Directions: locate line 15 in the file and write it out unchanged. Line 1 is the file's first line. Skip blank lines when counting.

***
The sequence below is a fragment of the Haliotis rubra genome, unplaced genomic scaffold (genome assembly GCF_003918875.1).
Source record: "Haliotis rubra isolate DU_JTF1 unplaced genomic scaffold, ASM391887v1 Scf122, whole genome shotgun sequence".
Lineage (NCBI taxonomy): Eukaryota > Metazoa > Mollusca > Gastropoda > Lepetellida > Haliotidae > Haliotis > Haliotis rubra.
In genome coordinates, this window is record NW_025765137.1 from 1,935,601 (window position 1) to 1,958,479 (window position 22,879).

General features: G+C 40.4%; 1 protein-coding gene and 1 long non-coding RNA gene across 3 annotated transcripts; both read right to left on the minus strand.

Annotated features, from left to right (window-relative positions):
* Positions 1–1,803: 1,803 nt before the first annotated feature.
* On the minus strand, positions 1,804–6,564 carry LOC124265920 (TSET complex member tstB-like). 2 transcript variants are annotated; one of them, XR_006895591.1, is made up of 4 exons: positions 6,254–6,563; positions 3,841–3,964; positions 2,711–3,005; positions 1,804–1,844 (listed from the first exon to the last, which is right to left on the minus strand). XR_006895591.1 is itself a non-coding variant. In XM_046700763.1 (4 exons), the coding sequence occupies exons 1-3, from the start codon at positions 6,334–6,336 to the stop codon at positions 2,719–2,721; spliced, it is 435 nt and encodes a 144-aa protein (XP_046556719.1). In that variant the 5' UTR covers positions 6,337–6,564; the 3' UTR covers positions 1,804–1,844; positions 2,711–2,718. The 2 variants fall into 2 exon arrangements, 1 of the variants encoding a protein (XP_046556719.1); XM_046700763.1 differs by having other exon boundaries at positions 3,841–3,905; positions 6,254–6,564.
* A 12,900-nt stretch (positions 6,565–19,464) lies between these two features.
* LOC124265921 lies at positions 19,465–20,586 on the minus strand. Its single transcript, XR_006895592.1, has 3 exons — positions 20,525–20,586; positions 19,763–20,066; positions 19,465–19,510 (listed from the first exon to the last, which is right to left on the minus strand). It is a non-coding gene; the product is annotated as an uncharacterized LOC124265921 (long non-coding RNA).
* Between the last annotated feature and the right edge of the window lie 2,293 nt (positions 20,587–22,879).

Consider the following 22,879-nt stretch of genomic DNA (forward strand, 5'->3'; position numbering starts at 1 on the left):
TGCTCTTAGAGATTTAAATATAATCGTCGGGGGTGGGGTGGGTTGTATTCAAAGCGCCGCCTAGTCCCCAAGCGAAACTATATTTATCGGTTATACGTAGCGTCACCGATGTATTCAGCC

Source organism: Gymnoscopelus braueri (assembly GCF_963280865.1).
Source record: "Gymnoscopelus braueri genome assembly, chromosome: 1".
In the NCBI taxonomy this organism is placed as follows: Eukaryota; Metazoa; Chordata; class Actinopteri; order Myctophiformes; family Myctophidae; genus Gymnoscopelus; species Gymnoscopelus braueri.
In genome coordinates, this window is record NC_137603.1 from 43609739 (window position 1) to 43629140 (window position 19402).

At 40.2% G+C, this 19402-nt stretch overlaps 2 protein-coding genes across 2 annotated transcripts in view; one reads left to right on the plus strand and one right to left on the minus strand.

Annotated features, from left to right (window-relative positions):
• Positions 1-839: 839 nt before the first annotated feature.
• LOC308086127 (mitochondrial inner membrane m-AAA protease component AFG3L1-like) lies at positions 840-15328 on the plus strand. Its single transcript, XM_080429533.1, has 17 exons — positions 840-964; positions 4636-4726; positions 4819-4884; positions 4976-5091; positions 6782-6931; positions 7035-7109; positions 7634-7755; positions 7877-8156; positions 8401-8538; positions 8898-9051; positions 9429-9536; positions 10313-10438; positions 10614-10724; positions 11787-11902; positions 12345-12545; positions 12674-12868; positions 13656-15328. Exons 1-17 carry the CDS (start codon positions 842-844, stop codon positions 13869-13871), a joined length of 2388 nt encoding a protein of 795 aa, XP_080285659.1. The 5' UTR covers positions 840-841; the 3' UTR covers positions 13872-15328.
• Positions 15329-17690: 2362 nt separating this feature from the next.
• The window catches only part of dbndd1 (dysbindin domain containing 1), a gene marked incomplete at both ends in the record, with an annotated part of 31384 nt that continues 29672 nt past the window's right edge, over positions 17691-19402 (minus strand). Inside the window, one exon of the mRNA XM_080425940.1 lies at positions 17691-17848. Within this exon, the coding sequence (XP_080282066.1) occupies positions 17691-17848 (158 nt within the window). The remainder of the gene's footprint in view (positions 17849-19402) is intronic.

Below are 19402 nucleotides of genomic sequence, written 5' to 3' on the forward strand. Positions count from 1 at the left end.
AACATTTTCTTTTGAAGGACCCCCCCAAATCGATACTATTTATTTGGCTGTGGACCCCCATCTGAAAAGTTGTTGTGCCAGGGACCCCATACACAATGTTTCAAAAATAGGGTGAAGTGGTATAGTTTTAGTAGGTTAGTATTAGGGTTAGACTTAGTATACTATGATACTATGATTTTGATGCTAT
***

Source record: "Gymnoscopelus braueri genome assembly, chromosome: 1".